The Stacked Plot routine does not allow independent scaling or vertical repositioning of individual spectra.
Multiple spectra can remain displayed on the screen after exiting the Buffers subroutine (not true of the stacked plot routine). This makes it easier to add annotations (with the Notes subroutine) and otherwise compose a final presentation.
The 2 figures below show simulated spectra of ODCB at 100, 200 and 400 MHz using the buffers and stacked plot routines.
Using Buffers, the spectra are aligned by ppm, even though spectrometer frequencies and sweep widths differ. The ppm scale is correct for all.
Using a stacked plot, the spectra are aligned by points, not frequency, and the axis is correct only for the top spectrum.
For an example of a “creative” use of the Buffers routine, see Tricks with Buffers.
The following 4 commands are used to place data into buffers for later addition or subtraction. Do not confuse this with the Add/Subtract subroutine, which has its own buffer. This is used in some 2D processing, where pairs of slices must be added and subtracted. The following 4 commands do not work in Arrayed Mode; see below.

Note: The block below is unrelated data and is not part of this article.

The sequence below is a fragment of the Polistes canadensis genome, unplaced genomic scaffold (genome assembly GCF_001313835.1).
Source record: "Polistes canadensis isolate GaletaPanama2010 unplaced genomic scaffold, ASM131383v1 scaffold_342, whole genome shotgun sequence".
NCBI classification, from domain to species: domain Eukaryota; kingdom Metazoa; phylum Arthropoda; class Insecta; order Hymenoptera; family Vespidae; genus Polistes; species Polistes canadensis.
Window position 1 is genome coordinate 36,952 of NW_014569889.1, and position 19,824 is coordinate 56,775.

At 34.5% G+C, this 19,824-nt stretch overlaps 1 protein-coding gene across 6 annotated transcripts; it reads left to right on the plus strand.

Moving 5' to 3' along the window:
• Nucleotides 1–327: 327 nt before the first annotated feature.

Load current data set into buffer 1. Used in conjunction with commands B+ and B-, which add or subtract data loaded into buffers 1 and 2. These commands were added for use in processing gradient data. The contents of this buffer are not visible.
B2 — Load Buffer 2
Load current data set into buffer 2. Used in conjunction with commands B+ and B-, which add or subtract data loaded into buffers 1 and 2. The contents of this buffer are not visible.
B+ — Add Buffers